Cable tension: I will not question your desires for loose cables for light control pressures. That is your choice. However remember what the cables are supposed to do. In this case it is to move the ailerons. The ailerons need to be able to hit their full travel stops in all flight conditions. IE: Gusty crosswind approaches and landings. Do this: Have a friend hold the stick hard against the stop. This stop is under the floor at the rear stick. You grab the up aileron (be careful how you grab it, since it is more susceptible to fingers than to air loads) and pull it down. Can you pull it away from the up stop on the wing? If the answer is yes, the tension is too loose. Full aileron travel depends on the pilot being able to hold it against the stop with the in flight air loads pushing against them. IF the ailerons can be blown away from the up stops, you will not be able to hold the wing down as much as you wish in a crosswind take off or landing. Your ability to pick up a wing while landing in a gusty crosswind on short final will be compromised. How would you feel if you dragged a wing on short final because the ailerons did not hit their stops? Also and I hate to bring this up, if you loosen your cables, earn a hat, and your mechanic or IA didn't catch it, he could be liable. Lose his license, money, life style, etc., etc. Don't jeopardize your mechanic.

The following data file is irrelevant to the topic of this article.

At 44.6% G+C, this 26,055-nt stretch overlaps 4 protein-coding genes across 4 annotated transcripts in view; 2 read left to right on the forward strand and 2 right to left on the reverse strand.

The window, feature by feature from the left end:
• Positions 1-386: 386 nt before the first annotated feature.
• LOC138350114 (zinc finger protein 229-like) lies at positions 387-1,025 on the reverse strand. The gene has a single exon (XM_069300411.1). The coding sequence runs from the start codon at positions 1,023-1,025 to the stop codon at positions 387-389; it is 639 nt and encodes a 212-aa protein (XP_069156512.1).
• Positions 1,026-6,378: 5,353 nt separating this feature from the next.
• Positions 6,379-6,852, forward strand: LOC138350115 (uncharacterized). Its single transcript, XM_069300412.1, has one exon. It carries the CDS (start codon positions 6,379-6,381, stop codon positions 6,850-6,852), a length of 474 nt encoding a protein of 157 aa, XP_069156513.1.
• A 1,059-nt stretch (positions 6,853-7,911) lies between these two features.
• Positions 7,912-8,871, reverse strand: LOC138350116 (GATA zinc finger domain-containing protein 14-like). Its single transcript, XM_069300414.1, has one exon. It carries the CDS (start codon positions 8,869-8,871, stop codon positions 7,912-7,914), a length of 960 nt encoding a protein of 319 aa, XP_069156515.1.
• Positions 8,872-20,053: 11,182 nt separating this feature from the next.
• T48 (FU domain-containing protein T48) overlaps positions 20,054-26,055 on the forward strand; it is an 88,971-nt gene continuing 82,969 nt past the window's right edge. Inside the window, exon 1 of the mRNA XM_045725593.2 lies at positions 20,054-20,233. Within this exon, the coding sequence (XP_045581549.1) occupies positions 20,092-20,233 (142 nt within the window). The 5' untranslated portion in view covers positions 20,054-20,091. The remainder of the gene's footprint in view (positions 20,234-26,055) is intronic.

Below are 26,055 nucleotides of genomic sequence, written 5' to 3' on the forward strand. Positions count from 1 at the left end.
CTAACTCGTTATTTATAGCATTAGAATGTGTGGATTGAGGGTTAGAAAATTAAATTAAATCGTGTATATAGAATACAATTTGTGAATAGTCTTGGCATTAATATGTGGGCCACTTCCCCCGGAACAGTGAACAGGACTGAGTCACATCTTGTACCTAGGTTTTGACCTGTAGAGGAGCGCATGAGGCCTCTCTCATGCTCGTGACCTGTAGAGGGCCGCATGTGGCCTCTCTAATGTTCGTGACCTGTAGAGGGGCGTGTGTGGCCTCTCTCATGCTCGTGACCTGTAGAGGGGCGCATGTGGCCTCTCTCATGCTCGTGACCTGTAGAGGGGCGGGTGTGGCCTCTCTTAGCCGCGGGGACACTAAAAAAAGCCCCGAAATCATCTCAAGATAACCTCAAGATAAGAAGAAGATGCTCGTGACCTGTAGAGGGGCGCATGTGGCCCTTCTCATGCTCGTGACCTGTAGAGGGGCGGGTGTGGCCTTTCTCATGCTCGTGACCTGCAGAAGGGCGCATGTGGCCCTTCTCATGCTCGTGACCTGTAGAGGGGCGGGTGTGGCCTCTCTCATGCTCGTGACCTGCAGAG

The cable from the stick up the front strut to the aileron controls the up stop limitation. If you wish the aileron cable tension to be loose use the adjustment of the balance cable for this purpose. A loose balance cable allows the ailerons to fly up in flight (loosing some short field performance).
    N1PA

  16. #16
    cubdriver2's Avatar
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    I like my cables looooose. I moved or shortened the stops to give me full travel. Same with the rudder stops, if you have more then 3/8" between rudder and neutral elevator your going to have trouble turning on skis.

    Glenn

  17. #17
    behindpropellers's Avatar
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    Maybe your cables are straight and your strut is flexing

  18. #18
    RaisedByWolves's Avatar
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    We have been seeing the stainless wearing on the struts of the supercubs, where it goes through the fair lead, and rubs.

  19. #19
    skywagon8a's Avatar
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    Quote Originally Posted by RaisedByWolves View Post
    We have been seeing the stainless wearing on the struts of the supercubs, where it goes through the fair lead, and rubs.